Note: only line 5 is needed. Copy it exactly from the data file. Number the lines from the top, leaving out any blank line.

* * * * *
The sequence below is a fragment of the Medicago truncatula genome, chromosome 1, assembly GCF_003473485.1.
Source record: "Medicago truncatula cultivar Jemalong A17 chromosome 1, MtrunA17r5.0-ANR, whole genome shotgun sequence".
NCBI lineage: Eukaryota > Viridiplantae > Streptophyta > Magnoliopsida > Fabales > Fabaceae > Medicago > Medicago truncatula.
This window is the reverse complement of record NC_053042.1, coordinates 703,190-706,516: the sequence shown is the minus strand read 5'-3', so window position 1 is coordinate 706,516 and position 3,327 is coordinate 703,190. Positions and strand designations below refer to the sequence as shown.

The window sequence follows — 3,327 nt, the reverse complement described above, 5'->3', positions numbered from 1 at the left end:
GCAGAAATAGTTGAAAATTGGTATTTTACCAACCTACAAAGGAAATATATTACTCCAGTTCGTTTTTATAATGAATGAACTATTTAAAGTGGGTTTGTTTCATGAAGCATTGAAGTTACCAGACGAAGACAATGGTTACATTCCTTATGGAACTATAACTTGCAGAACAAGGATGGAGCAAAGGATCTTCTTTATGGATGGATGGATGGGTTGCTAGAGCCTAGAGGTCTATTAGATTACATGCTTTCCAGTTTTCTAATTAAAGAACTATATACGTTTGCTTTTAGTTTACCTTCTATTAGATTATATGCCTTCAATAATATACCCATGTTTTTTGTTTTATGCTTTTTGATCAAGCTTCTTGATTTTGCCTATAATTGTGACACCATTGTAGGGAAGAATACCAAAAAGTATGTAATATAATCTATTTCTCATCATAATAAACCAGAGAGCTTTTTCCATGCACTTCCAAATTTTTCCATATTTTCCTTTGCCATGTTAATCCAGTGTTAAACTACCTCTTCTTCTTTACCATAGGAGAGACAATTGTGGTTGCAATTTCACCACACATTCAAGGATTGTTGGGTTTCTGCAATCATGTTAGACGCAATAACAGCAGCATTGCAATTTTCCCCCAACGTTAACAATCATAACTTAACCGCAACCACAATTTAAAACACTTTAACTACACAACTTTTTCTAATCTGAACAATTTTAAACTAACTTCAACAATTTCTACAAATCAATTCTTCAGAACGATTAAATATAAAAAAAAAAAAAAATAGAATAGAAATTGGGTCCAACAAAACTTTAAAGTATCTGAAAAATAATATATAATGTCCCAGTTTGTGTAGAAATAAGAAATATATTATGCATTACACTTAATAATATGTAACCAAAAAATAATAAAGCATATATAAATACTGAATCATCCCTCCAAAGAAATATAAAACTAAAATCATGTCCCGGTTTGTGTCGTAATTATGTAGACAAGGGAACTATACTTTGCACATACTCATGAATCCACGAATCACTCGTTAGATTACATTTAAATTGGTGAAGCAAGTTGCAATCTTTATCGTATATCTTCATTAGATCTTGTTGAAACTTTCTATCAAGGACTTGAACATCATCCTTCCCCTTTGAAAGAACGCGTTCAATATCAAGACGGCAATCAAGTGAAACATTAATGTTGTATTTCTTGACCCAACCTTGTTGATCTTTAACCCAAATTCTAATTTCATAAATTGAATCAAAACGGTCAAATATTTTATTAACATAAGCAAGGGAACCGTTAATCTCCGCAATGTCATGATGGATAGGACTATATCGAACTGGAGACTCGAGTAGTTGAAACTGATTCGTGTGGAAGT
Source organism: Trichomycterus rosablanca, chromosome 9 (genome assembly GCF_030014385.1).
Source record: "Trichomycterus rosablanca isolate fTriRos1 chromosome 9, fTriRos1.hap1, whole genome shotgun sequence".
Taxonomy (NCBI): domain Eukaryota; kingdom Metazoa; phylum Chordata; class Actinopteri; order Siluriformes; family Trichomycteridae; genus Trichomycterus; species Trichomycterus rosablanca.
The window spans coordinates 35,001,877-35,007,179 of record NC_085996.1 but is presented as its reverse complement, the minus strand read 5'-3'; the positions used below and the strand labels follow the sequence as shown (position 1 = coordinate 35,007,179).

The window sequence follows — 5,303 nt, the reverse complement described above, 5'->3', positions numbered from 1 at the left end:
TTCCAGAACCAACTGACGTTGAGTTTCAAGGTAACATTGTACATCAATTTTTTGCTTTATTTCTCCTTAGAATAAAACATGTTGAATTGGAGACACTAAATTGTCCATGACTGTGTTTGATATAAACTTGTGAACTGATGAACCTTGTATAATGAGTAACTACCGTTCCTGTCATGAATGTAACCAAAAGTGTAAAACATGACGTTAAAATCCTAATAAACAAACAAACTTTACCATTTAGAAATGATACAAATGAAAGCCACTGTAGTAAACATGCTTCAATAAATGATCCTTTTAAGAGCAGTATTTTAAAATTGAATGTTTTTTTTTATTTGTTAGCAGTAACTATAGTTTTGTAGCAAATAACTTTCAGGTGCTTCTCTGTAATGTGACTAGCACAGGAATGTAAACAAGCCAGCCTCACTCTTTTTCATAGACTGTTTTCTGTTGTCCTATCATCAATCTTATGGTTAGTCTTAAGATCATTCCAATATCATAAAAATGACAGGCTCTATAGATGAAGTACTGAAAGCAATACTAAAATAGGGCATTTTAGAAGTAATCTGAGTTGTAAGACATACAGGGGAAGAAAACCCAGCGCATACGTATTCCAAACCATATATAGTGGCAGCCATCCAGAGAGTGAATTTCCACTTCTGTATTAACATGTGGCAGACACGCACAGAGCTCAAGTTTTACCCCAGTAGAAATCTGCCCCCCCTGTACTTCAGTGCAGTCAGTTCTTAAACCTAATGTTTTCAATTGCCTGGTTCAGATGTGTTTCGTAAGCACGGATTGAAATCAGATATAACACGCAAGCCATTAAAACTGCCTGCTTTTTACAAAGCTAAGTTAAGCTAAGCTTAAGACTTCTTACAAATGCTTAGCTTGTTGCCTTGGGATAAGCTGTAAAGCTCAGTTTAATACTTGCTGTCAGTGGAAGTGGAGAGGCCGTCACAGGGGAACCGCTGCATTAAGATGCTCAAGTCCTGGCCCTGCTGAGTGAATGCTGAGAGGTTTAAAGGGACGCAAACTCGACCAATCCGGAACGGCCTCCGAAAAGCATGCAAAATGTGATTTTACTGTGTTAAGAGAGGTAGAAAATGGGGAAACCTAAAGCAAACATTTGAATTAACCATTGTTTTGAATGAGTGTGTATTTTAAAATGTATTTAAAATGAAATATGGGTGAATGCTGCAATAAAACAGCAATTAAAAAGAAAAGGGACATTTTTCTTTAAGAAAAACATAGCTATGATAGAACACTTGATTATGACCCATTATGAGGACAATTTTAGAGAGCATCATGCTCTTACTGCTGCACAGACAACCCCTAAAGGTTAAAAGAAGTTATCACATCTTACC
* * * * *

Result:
The window sequence follows — 3,327 nt, the reverse complement described above, 5'->3', positions numbered from 1 at the left end: